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Teen job fair in Cheyenne offers space for youth to connect with employers

Two teen job seekers and an Air National Guard recruiter give the thumbs-up
David Dudley
Wyoming Public Media
Left to right: South High School student Jacob Poutney, U.S. Air National Guard recruiter Michael Torre, and Alex Lucero struck this pose when asked how they felt about the job fair.

The Cheyenne Workforce Center held a teen job fair earlier this week. It arrived just in the nick of time, as the Cowboy State added nearly 5,000 jobs in the fourth quarter of last year – a 1.7 percent increase over 2022 – and employers are keen to fill those positions.

Representatives from the City of Cheyenne, Laramie County Government, Cheyenne Regional Medical Center and the U.S. Air National Guard, among others, were present. While some teens were seeking summer jobs, others were preparing to enter the workforce. Roughly 50 youths showed up, searching for work.

Dreams and Reality

Jacob Poutney, a sophomore at South High School in Cheyenne, brought his friend Alex Lucero. Both of the young men have big dreams. Poutney said he wants to achieve his through working in construction.

"I want to be able to retire off passive real estate income when I turn 30," said Poutney. "I know it'll take a lot of work, but I'm ready."

Lucero wants to work in the construction industry, too. He's excited to learn more and ply his skills as an electrician.

That bodes well for the young men, as the construction industry showed the most growth in the state’s latest jobs report, adding nearly 1,500 jobs over the year prior.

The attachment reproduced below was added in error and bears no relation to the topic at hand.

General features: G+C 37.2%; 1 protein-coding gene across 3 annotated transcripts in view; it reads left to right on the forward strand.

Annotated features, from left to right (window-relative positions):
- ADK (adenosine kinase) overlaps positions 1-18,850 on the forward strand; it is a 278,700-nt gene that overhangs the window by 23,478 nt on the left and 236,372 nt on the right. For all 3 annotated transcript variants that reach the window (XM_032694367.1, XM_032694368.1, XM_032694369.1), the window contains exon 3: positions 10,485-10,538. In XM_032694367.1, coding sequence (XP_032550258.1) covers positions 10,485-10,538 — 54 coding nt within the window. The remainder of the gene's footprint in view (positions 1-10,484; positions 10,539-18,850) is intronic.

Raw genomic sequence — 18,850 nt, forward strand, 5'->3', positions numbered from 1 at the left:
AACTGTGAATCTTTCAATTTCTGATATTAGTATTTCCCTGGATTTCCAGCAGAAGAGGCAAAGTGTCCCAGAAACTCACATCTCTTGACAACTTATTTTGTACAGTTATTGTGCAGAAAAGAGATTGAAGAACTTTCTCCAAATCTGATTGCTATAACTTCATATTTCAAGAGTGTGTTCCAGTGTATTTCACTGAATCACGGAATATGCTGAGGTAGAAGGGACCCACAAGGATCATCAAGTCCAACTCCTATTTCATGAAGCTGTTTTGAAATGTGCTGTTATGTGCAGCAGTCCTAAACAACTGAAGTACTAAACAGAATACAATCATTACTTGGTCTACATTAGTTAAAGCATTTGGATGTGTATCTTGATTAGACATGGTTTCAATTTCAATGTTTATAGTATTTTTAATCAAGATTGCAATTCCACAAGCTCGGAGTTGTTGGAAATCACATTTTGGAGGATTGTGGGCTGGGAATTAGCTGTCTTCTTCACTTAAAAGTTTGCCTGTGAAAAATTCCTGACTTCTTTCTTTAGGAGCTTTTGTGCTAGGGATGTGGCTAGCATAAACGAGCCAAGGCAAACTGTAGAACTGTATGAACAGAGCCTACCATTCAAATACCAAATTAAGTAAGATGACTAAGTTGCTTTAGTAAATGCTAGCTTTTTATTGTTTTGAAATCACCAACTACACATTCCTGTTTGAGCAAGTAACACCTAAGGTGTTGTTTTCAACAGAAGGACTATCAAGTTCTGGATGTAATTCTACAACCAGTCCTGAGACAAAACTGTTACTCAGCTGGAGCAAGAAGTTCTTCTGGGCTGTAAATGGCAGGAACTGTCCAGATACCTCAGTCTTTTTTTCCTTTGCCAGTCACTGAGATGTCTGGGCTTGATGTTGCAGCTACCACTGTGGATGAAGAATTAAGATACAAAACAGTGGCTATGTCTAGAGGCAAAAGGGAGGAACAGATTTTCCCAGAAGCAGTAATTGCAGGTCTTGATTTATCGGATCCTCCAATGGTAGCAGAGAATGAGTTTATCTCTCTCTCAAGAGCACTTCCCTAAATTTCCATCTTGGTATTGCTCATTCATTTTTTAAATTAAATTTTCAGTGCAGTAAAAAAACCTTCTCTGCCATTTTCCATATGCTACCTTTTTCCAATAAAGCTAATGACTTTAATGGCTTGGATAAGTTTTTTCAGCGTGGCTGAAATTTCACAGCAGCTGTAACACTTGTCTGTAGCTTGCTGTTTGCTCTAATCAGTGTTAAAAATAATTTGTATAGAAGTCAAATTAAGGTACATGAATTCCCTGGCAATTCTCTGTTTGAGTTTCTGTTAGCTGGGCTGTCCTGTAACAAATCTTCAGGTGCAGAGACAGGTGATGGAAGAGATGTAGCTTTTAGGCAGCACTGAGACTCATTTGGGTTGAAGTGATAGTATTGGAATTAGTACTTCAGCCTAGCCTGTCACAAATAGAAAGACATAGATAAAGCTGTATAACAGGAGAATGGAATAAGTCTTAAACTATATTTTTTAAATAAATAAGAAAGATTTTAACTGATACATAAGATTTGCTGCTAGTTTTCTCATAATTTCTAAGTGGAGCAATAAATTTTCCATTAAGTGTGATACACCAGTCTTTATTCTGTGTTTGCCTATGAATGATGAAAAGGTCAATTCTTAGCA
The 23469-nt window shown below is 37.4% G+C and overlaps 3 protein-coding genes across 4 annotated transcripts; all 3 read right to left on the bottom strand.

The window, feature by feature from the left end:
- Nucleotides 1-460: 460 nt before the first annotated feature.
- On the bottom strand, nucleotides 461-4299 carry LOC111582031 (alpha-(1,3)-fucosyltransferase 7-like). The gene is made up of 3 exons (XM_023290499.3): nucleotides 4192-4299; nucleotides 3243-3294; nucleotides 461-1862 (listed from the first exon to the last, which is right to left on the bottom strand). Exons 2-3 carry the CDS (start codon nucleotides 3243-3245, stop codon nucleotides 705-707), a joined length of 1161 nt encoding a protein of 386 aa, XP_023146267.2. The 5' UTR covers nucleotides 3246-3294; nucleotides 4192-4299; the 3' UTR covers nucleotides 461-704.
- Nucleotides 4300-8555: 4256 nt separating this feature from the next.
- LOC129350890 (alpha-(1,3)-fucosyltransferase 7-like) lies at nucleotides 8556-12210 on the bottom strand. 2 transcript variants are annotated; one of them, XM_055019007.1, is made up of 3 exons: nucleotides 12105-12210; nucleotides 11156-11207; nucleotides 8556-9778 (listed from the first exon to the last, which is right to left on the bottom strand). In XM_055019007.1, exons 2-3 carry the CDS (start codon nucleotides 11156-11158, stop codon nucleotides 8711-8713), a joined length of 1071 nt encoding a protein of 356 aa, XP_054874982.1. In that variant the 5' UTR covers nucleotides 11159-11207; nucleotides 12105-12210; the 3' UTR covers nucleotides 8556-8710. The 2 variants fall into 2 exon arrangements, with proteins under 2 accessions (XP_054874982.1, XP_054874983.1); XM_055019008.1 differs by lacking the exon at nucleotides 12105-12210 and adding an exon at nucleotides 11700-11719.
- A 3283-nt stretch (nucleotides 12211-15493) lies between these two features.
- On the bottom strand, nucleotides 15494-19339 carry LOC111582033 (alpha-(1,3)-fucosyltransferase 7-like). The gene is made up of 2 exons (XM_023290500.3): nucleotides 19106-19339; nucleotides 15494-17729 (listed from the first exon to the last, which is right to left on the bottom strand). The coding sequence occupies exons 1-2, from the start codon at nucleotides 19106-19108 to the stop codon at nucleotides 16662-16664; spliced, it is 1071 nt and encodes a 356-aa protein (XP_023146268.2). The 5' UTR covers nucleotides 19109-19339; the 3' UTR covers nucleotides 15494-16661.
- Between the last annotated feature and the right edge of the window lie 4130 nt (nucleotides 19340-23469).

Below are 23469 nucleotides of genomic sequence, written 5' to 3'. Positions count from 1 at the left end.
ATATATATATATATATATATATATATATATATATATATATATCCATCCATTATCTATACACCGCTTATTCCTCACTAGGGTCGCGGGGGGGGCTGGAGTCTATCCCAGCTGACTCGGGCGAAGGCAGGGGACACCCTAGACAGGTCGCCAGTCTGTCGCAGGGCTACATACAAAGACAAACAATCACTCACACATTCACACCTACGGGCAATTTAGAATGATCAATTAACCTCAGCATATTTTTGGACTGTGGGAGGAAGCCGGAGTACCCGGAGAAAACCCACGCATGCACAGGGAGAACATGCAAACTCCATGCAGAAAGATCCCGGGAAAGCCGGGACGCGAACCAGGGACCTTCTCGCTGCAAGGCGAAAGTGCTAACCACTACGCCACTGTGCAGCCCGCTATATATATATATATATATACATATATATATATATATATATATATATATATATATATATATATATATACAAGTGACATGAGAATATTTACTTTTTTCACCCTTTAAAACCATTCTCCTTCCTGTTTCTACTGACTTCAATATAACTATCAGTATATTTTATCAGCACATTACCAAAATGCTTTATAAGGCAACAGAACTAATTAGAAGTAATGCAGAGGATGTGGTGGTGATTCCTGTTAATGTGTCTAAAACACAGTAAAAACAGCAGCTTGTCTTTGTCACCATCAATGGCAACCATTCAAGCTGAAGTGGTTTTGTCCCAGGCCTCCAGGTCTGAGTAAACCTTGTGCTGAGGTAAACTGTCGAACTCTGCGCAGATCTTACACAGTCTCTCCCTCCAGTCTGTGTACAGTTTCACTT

Lucero's long-term dream is to earn enough money to buy a house for his dad, to repay him for the sacrifices he's made for their family.

"He supported me when we were all homeless," Lucero said. "He supported our whole family when my mom left. My dad has been helping with everything and I just want to pay him all [that] back.

Though Lucero wasn't hired on the spot, he stopped at each employer's table to introduce himself. He signed up for the job alerts. He's on employers' radars. Now, he's waiting for the call.

Every apprentice needs a guide

Jennifer Cruz, youth case manager at the center, acts as a guide for young people who are learning the rigors of the job hunt. She's been doing the work she loves for more than a decade.

Though she was all smiles as job seekers filled the room, she bristled when asked if young people don't want to work.

"That's not true," said Cruz. "I see it every day. I get the phone calls, I get the kids walking in, asking who's hiring. They do want to work. But we have to figure out how to connect employers with kids who don't know how to start that process."

Cruz said she can help with everything from finding resources to job training. She can also help job seekers navigate the algorithms that are increasingly common in electronic job applications.

“I offer one-on-one guidance," Cruz said. "I can teach them how these job applications work. I teach them how companies work, in terms of what they're looking for and how to get those applications in. Because even though these teenagers have never lived in a world without technology, there's still a lot about these online applications that they're not aware of."

Cruz invites anyone who's searching for a job to visit her at the Cheyenne Workforce Center at 5221 Yellowstone Road. She may be reached at: (307) 777-3727 or jennifer.cruz@wyo.gov.

This reporting was made possible by a grant from the Corporation For Public Broadcasting, supporting state government coverage in the state. Wyoming Public Media and Jackson Hole Community Radio are partnering to cover state issues both on air and online.

David Dudley is an award-winning journalist who has written for The Guardian, The Christian Science Monitor, High Country News, WyoFile, and the Wyoming Truth, among many others. David was a Guggenheim Crime in America Fellow at John Jay College from 2020-2023. During the past 10 years, David has covered city and state government, business, economics and public safety beats for various publications. He lives in Cheyenne with his family.
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